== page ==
The following steps MUST be taken by the organization(s) concerned:

  • ensure that annual audit statements are current;
  • notify Mozilla of the pending change;
  • create a transfer plan (and legal agreement if more than one organization is involved) and have it reviewed by the auditors;
  • stop new certificate issuance at the current site before the transfer begins;
  • have an audit performed at the current site to confirm when the root certificate is ready for transfer, and ensure that key material is properly secured;
  • have the transfer ceremony witnessed by auditors and video recorded, with a physical exchange of the HSM or ciphertext containing the associated key material and certificates, and the multi-party authorization keys;
  • perform an audit at the new site to confirm that the transfer was successful, that the private key remained secure throughout the transfer, and that the root certificate is ready to resume issuance. This requirement MAY be met by including the transferred root certificate and key in the new owner's regular audits or by getting a point-in-time audit; and
  • send links to the updated CP, CPS, and the updated audit statements, opinion letter, or point-in-time audit statement to Mozilla.

The regular annual audit statements MUST still happen in a timely manner.

The organization(s) concerned MUST immediately send a security report to Mozilla if a problem occurs.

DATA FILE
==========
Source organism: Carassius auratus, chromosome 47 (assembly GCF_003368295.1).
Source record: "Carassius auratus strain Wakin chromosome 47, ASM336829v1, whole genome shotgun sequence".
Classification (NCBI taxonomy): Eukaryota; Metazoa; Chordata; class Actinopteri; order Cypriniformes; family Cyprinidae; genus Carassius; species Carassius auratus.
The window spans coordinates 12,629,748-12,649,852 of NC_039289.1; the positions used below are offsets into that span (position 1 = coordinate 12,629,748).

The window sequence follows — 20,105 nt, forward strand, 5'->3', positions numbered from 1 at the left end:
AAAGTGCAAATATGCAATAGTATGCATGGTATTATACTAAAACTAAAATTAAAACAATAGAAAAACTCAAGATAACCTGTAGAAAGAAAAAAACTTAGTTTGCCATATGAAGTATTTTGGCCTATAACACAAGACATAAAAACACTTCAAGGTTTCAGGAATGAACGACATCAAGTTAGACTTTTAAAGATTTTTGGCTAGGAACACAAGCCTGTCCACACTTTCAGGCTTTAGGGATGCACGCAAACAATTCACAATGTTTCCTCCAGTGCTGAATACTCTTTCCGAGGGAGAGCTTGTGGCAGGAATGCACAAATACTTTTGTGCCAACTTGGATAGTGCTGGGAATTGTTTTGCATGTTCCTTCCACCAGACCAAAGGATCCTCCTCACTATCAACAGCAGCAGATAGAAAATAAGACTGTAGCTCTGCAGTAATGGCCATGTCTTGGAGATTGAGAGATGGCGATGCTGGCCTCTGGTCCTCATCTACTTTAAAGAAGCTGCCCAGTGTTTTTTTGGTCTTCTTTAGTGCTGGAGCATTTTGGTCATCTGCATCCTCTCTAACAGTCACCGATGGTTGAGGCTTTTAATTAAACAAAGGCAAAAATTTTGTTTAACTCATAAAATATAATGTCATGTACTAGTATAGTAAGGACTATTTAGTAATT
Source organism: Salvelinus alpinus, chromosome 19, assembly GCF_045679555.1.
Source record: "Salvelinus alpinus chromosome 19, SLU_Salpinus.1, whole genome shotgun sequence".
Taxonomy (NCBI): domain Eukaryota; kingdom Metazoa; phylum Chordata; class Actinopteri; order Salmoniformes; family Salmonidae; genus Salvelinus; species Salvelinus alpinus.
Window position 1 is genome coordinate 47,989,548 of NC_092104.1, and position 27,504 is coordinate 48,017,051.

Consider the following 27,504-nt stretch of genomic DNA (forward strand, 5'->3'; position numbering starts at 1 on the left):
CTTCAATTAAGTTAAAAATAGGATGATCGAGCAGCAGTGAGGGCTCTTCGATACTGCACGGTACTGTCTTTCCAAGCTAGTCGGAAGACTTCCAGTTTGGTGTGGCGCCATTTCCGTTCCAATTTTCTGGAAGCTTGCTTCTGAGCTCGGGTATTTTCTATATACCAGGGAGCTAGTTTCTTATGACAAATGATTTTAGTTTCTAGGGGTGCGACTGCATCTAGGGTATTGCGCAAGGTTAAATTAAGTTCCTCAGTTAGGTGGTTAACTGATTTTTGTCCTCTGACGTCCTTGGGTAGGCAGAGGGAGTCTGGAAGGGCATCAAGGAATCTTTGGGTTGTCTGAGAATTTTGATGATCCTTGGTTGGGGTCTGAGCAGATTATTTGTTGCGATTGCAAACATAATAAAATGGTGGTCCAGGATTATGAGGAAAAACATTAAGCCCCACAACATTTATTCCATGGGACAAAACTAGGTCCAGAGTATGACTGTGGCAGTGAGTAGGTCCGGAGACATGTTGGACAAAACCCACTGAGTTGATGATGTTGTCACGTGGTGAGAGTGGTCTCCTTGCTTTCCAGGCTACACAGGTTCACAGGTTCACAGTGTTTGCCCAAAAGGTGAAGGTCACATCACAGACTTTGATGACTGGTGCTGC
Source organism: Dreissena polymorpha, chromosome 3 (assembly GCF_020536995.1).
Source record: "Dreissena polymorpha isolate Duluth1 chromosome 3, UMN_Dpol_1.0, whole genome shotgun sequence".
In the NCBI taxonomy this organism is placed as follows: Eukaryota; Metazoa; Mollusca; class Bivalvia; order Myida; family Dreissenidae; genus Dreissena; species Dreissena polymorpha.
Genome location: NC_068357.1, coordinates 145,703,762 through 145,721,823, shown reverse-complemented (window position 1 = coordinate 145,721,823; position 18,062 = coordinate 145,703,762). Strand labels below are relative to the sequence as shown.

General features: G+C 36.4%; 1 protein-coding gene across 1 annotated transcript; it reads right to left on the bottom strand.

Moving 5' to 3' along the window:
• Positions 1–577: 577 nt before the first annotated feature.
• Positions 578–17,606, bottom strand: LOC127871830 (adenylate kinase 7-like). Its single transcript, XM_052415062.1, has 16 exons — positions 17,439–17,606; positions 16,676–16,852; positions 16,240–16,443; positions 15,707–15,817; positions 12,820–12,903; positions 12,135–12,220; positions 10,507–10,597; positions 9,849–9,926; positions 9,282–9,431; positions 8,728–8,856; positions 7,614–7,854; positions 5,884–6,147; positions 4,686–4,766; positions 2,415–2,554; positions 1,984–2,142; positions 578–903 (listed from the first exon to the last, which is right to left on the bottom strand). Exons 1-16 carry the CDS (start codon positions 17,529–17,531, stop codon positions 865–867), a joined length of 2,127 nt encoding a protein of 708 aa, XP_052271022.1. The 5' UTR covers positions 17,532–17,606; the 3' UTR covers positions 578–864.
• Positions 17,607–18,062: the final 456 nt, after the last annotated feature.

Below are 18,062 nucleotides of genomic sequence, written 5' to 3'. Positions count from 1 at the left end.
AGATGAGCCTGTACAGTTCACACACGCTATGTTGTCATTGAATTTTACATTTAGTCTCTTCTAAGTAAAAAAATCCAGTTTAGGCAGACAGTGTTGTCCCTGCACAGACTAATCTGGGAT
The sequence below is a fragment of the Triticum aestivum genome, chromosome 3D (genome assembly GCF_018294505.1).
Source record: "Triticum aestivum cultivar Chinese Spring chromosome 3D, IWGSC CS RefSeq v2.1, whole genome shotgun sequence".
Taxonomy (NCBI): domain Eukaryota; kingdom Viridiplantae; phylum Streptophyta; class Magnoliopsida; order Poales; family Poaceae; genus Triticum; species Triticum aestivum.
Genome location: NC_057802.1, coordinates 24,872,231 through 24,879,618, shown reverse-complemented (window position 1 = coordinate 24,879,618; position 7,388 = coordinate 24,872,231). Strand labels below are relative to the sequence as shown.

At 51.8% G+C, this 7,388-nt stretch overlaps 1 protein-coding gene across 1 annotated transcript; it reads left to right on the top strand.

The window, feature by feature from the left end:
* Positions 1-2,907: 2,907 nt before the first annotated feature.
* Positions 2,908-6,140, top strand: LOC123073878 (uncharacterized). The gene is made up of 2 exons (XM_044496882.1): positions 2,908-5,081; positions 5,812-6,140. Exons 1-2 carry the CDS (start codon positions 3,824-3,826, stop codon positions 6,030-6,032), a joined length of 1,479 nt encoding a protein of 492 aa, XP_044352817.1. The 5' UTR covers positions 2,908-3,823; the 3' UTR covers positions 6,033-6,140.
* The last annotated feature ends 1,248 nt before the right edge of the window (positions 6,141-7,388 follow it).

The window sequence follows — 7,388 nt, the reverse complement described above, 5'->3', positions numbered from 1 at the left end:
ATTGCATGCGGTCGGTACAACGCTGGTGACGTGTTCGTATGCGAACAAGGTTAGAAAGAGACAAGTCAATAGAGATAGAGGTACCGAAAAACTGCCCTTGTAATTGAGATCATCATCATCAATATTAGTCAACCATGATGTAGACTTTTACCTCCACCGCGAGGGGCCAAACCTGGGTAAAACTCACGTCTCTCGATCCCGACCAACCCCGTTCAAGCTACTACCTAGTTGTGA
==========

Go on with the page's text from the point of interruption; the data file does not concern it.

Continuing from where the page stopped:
8.4 Externally-Operated Subordinate CAs

The operator of a root CA certificate that is included in Mozilla’s root store is at all times completely and ultimately accountable for every certificate signed under that root CA certificate, whether directly or through subordinate CAs or cross-certified CAs. The operator of the root CA certificate SHALL ensure that the operator of each subordinate or cross-certified CA fully and continually adheres to this policy.

The root CA operator MUST complete Mozilla’s Process for non-Technically-Constrained Subordinate CAs (including successful review and approval by Mozilla) before a new externally-operated subordinate CA begins issuing certificates under any of the following conditions:

  • the subordinate CA operator will obtain a unconstrained (per section 5.3.1 of this policy) CA certificate, and the subordinate CA operator is not approved by Mozilla to issue the type of certificates (email, TLS, or EV TLS), which they will be able to issue under the new CA certificate;
  • the root CA operator is cross-signing a CA certificate of a CA operator who is not currently in Mozilla’s root store; or
  • the root CA operator is cross-signing a CA certificate of another CA operator who is currently in Mozilla’s root store, but the other CA operator has not been approved for the same trust bits (email or websites) or EV, and those trust bits or EV will be recognized under the cross-signed certificate that it will be receiving.